With Final Pre-Caucus Debate Looming, Unpredictable Iowa Race Could Have More Surprises in Store

CHICAGO - You might think that after months of a seemingly endless string of debates, rallies, straw polls and other campaign events, voters in the nation's first state to select a Republican presidential nominee might have made up their minds, but this year Iowans have other ideas.

With less than three weeks until the Hawkeye State's caucuses and only one more debate left - Thursday night in Sioux City - the GOP race still appears wide open.

"In my 30 years in Iowa, I've never seen a race like this," said Enrique Pena-Velasco, a Des Moines, Iowa, businessman who has yet to decide which candidate to support.

"People here in Iowa like to get to know the candidates," he said. "It goes beyond the politics. It goes beyond the policies of their campaigns. We like to get to know them on a personal level, their family, feel out what they're like, get to have a deeper relationship with them."

According to a Wall Street Journal/NBC News poll released Tuesday, Republican voters favor Newt Gingrich by a sizable margin. The former House speaker enjoys 40 percent support, compared to 23 percent for Mitt Romney and less than 10 percent for the rest of the candidates. But if Gingrich is to win the GOP nomination, then he will have to overcome a series of obstacles.

Thus far, the Republican race has seen four different leaders in the last five months. In addition to Gingrich and Romney, Rick Perry and Herman Cain have also sat atop the polls this year. Another candidate altogether, Michele Bachmann, won the first major test in Iowa, the state's straw poll in Ames, Iowa, last August. And still another candidate, Ron Paul, finished a close second in Ames and, according to most prognosticators, is now in a better position than Bachmann, Perry and Romney in the race for Iowa, to say nothing of Cain, who has suspended his campaign.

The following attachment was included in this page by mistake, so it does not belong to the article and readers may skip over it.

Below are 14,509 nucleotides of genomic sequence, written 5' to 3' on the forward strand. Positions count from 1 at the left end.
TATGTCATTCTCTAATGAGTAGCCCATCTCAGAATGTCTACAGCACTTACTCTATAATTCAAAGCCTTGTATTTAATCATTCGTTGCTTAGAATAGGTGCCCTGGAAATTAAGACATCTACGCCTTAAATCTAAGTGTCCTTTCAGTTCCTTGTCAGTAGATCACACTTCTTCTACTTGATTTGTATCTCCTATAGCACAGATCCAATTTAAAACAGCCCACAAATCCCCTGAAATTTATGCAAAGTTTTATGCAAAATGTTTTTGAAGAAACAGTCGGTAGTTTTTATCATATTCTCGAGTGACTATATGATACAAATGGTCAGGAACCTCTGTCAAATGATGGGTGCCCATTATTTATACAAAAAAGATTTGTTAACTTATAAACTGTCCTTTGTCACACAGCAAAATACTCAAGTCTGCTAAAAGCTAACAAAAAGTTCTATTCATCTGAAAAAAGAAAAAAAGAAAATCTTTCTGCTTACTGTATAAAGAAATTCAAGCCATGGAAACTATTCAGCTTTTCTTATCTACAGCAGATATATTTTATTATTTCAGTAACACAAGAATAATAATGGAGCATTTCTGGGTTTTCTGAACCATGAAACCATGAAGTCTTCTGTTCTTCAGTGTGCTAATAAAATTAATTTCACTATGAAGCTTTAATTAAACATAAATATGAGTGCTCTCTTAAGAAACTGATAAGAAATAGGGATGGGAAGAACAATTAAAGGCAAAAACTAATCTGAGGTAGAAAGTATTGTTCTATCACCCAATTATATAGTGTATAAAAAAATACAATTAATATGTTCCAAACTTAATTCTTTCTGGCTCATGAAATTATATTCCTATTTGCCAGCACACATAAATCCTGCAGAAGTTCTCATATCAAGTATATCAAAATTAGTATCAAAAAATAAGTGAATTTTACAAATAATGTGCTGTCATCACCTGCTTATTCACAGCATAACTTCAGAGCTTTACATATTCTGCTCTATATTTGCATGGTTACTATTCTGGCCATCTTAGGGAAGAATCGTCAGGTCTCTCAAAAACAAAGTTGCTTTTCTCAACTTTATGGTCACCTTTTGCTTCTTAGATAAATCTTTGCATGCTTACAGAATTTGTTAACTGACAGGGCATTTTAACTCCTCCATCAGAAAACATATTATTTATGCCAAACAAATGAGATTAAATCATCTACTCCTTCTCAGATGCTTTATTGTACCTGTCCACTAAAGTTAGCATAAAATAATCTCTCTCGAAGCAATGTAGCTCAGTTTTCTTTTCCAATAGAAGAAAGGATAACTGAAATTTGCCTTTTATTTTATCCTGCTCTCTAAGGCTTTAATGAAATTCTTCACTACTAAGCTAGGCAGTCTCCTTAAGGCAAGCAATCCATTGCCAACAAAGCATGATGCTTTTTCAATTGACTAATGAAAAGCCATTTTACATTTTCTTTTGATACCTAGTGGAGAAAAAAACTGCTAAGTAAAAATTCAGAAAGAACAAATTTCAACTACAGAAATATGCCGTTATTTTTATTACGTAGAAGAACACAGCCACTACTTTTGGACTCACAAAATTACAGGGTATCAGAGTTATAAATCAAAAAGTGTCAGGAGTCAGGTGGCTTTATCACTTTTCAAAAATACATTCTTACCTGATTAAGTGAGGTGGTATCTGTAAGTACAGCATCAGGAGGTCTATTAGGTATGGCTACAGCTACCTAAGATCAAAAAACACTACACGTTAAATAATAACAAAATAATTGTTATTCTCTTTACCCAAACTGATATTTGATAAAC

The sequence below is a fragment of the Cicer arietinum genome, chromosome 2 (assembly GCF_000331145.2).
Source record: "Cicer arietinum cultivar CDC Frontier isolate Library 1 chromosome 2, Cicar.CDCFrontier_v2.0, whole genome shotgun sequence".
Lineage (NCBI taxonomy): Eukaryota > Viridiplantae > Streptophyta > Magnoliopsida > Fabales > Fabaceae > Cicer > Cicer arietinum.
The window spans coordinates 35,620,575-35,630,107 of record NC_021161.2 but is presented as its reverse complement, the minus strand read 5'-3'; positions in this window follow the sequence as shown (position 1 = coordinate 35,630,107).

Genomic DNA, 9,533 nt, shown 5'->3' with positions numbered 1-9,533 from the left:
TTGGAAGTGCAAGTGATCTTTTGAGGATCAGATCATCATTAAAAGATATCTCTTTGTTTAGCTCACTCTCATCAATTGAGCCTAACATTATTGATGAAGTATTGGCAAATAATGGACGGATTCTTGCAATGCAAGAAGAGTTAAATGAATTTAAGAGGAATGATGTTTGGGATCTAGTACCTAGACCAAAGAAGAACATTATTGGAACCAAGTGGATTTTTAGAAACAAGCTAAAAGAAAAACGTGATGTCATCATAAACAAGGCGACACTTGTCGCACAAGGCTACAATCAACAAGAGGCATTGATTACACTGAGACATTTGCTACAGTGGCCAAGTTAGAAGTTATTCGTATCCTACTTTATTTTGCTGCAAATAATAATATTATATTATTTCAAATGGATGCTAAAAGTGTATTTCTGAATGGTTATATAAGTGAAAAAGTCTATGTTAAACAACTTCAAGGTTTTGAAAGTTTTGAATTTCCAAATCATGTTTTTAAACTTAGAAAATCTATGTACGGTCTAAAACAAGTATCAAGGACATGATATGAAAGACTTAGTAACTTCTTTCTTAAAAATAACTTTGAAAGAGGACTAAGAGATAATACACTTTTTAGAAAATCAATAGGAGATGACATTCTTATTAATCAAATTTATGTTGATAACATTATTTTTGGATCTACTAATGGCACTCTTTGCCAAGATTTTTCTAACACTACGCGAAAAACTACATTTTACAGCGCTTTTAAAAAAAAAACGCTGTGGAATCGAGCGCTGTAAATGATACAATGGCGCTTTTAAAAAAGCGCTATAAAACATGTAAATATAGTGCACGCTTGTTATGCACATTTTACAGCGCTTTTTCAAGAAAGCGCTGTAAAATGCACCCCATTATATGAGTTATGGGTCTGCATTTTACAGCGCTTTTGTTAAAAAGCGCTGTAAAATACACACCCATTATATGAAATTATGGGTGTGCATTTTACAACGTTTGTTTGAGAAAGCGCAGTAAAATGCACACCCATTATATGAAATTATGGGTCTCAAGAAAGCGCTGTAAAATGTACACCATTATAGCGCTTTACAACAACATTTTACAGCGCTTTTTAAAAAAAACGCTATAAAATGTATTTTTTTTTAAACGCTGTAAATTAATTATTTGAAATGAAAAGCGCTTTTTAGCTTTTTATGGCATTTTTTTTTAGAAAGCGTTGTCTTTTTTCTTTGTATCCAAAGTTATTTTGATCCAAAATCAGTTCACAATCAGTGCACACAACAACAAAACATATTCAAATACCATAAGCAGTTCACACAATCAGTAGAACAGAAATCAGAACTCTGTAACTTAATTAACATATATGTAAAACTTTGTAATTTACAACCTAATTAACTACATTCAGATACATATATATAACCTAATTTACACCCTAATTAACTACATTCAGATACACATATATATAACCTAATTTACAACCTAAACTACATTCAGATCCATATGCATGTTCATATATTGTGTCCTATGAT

Part of the reason why Republican candidates have had such a hard time staying on top is because of the fact that the leaders of the race are forced to withstand a barrage of attacks from their rivals. In September, Perry quipped at a debate in Tampa, Fla., that he was taking so many hits that he felt like "a pinata." While Gingrich ably deflected his rivals' criticisms at last Saturday's ABC News debate in Des Moines, Iowa, the attacks don't only take place at debates.

"Gingrich might have defended himself well on the debate stage, but it may not ultimately matter. The barrage of ads that are running against him will make an impact on the race," wrote Craig Robinson on The Iowa Republican website this week. "His Republican candidates don't necessarily need to beat him up when they see him in person on the debate stage since they are spending millions of dollars beating him up on television. While Gingrich's fundraising has undoubtedly picked up as of late, it will be nearly impossible for him to be able to counter every negative attack that is out there."

"The best way for Gingrich to defend himself in advance of the caucuses is to aggressively campaign in Iowa," Robinson suggested. "There is no better way to deal with a slew of negative ads being run against you than standing in front of Iowans and taking these issues head on. There is no doubt that Gingrich is skilled enough to do it, the question is whether or not he is disciplined enough to do it."